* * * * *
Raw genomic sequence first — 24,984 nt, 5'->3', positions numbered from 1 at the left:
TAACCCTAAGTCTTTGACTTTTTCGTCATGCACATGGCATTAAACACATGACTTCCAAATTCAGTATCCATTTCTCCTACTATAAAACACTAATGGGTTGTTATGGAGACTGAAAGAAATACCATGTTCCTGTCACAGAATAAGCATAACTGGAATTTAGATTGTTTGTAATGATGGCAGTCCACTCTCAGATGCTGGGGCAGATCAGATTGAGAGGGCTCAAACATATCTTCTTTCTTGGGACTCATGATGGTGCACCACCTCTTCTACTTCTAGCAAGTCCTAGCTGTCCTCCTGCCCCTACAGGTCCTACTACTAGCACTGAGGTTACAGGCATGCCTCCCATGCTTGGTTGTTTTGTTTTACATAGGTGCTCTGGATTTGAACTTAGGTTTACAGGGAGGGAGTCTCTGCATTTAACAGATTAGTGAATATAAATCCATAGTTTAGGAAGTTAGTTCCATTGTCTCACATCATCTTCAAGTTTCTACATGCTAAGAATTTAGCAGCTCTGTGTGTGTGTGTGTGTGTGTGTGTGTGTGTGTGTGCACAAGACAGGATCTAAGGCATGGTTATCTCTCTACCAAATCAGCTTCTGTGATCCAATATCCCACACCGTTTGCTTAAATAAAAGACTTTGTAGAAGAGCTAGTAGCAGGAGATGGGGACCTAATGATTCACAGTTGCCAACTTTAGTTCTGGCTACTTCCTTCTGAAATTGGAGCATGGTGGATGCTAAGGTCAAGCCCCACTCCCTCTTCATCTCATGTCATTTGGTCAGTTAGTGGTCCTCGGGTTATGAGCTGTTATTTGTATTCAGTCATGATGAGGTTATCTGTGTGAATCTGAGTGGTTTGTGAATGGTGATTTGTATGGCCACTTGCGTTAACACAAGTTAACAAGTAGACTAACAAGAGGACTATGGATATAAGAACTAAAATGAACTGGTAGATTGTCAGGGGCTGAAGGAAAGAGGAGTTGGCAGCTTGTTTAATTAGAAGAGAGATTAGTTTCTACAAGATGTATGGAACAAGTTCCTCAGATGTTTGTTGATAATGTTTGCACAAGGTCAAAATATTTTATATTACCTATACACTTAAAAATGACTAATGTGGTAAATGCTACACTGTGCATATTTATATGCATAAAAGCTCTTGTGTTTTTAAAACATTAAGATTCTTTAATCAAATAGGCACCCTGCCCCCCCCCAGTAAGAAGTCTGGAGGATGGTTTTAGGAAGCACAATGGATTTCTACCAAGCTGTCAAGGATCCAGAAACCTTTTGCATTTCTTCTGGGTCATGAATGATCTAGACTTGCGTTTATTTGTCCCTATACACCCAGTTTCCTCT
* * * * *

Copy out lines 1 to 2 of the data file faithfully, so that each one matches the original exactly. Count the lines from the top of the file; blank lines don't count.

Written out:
Raw genomic sequence first — 24,984 nt, 5'->3', positions numbered from 1 at the left:
TAACCCTAAGTCTTTGACTTTTTCGTCATGCACATGGCATTAAACACATGACTTCCAAATTCAGTATCCATTTCTCCTACTATAAAACACTAATGGGTTGTTATGGAGACTGAAAGAAATACCATGTTCCTGTCACAGAATAAGCATAACTGGAATTTAGATTGTTTGTAATGATGGCAGTCCACTCTCAGATGCTGGGGCAGATCAGATTGAGAGGGCTCAAACATATCTTCTTTCTTGGGACTCATGATGGTGCACCACCTCTTCTACTTCTAGCAAGTCCTAGCTGTCCTCCTGCCCCTACAGGTCCTACTACTAGCACTGAGGTTACAGGCATGCCTCCCATGCTTGGTTGTTTTGTTTTACATAGGTGCTCTGGATTTGAACTTAGGTTTACAGGGAGGGAGTCTCTGCATTTAACAGATTAGTGAATATAAATCCATAGTTTAGGAAGTTAGTTCCATTGTCTCACATCATCTTCAAGTTTCTACATGCTAAGAATTTAGCAGCTCTGTGTGTGTGTGTGTGTGTGTGTGTGTGTGTGTGTGCACAAGACAGGATCTAAGGCATGGTTATCTCTCTACCAAATCAGCTTCTGTGATCCAATATCCCACACCGTTTGCTTAAATAAAAGACTTTGTAGAAGAGCTAGTAGCAGGAGATGGGGACCTAATGATTCACAGTTGCCAACTTTAGTTCTGGCTACTTCCTTCTGAAATTGGAGCATGGTGGATGCTAAGGTCAAGCCCCACTCCCTCTTCATCTCATGTCATTTGGTCAGTTAGTGGTCCTCGGGTTATGAGCTGTTATTTGTATTCAGTCATGATGAGGTTATCTGTGTGAATCTGAGTGGTTTGTGAATGGTGATTTGTATGGCCACTTGCGTTAACACAAGTTAACAAGTAGACTAACAAGAGGACTATGGATATAAGAACTAAAATGAACTGGTAGATTGTCAGGGGCTGAAGGAAAGAGGAGTTGGCAGCTTGTTTAATTAGAAGAGAGATTAGTTTCTACAAGATGTATGGAACAAGTTCCTCAGATGTTTGTTGATAATGTTTGCACAAGGTCAAAATATTTTATATTACCTATACACTTAAAAATGACTAATGTGGTAAATGCTACACTGTGCATATTTATATGCATAAAAGCTCTTGTGTTTTTAAAACATTAAGATTCTTTAATCAAATAGGCACCCTGCCCCCCCCCAGTAAGAAGTCTGGAGGATGGTTTTAGGAAGCACAATGGATTTCTACCAAGCTGTCAAGGATCCAGAAACCTTTTGCATTTCTTCTGGGTCATGAATGATCTAGACTTGCGTTTATTTGTCCCTATACACCCAGTTTCCTCT